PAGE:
Lamb has averaged just under 17 points throughout tournament play. Expect the Cardinals to use a matchup zone defense to slow down the Wildcats' coterie of explosive perimeter slashers, which will allow Lamb to get open looks—particularly from beyond the three-point line.

    If the sophomore can hit three-point shots, the Cardinals may be forced to go man-to-man, at which point Kentucky will be able to exploit their obvious athletic and size advantages.

    Smith is athletic enough to guard Lamb, but we may see Pitino opt to use Russ Smith (no relation) in order to provide more of a scoring punch.

    Either way, the Smiths are more than capable defensively, but when you play against Kentucky, scoring becomes paramount.

    Russ recorded a season-high 30 points when these two squads faced off on New Year’s Eve and he’s coming off an impressive 19-point performance against Florida in the Elite Eight.

    Affectionately known as Russ-diculous, Smith led the Cardinals’ miraculous comeback effort against the Gators, so expect him—despite his often erratic and unpredictable decision-making—to get significant playing time in this matchup.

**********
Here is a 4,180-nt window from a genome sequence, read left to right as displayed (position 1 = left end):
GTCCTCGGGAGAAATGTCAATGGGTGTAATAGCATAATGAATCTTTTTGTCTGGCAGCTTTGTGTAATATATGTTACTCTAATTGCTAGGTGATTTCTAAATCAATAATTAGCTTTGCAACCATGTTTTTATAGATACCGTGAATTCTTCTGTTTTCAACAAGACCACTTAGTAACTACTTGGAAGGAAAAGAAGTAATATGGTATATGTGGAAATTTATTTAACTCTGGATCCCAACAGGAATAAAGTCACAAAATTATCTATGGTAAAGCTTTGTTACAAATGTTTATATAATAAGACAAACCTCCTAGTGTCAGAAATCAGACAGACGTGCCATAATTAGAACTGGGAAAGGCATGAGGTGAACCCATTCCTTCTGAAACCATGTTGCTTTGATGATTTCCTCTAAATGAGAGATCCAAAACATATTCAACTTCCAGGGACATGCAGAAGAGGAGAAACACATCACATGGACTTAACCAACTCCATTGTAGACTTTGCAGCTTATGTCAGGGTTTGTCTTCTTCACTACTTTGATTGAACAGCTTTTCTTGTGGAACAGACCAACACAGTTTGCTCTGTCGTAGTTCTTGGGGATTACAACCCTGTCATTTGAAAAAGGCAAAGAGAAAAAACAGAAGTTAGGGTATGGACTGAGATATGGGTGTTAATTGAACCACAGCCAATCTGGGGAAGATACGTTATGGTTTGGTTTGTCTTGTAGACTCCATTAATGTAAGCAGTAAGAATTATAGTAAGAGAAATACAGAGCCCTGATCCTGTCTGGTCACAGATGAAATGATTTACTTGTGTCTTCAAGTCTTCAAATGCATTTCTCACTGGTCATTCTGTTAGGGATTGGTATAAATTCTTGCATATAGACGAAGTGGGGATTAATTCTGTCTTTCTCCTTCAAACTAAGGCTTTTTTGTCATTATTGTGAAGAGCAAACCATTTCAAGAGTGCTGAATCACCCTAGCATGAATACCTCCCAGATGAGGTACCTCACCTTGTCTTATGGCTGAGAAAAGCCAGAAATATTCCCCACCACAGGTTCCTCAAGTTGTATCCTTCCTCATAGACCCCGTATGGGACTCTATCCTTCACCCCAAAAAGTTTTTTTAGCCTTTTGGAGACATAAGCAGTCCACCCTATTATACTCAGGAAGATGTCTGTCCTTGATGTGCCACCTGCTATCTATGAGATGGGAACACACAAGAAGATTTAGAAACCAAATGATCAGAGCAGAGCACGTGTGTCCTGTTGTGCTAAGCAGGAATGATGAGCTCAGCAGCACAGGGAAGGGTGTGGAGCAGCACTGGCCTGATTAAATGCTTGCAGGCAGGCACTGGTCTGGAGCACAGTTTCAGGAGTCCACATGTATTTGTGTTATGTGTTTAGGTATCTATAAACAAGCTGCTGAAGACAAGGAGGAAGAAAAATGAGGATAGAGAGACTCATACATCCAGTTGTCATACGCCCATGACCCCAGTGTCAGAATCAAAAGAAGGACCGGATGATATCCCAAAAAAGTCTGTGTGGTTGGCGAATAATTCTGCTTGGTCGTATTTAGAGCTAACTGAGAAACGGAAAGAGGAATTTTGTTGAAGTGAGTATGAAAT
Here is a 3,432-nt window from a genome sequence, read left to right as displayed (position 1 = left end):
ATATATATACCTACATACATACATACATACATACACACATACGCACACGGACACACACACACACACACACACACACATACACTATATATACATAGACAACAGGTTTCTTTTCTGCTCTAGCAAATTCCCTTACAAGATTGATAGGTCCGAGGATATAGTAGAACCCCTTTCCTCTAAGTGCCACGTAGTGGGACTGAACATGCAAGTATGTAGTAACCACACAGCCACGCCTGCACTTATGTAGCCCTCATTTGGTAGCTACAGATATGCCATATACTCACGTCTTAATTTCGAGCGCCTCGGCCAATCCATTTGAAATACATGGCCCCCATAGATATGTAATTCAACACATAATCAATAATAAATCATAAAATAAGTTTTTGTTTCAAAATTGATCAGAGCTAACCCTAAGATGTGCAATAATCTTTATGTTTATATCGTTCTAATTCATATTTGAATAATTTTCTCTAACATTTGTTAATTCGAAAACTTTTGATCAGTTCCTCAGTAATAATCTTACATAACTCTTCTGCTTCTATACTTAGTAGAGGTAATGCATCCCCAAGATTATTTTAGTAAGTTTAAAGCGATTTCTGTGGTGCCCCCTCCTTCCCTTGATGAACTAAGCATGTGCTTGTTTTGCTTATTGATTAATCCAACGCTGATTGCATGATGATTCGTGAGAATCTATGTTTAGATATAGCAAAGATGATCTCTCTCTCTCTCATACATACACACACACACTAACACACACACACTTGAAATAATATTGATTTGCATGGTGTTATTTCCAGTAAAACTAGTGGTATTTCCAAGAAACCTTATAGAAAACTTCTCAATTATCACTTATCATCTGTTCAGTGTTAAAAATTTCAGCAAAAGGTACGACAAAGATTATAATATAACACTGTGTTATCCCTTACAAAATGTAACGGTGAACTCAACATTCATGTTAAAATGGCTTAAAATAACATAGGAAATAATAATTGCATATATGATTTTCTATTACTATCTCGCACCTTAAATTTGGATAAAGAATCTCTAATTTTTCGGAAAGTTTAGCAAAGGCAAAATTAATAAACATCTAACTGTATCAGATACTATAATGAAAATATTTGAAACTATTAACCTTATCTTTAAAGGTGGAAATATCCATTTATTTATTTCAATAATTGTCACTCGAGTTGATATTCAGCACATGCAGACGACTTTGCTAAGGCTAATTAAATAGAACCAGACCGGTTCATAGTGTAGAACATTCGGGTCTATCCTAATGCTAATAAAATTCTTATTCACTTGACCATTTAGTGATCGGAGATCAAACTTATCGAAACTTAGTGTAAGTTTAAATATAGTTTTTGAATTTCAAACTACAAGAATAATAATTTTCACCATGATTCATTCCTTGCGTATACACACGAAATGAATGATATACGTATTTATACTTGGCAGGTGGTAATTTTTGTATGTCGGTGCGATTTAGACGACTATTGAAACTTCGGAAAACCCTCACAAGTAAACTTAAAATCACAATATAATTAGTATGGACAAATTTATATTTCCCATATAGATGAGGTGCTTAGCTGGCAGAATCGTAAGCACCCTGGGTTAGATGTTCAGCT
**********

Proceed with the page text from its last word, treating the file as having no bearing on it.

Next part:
While Smith’s heroic efforts against Florida were impressive, Lamb is a better, more-consistent scorer. 

    Edge: Lamb

Small Forward: Michael Kidd-Gilchrist vs. Kyle Kuric

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    Kidd-Gilchrist is the Wildcats’ vocal leader and the reason that the Wildcats’ conglomerate of  freshman blue chips was just one Christian Watford buzzer-beater away from an undefeated regular season.

    At 6'7" and with more athleticism than anyone else on Kentucky’s roster, MKG is—to state it bluntly—a beast.

    Not only can he put the clamps on any team’s best offensive player, but the way he mercilessly attacks the rim, it would best serve you to just stay out of the way.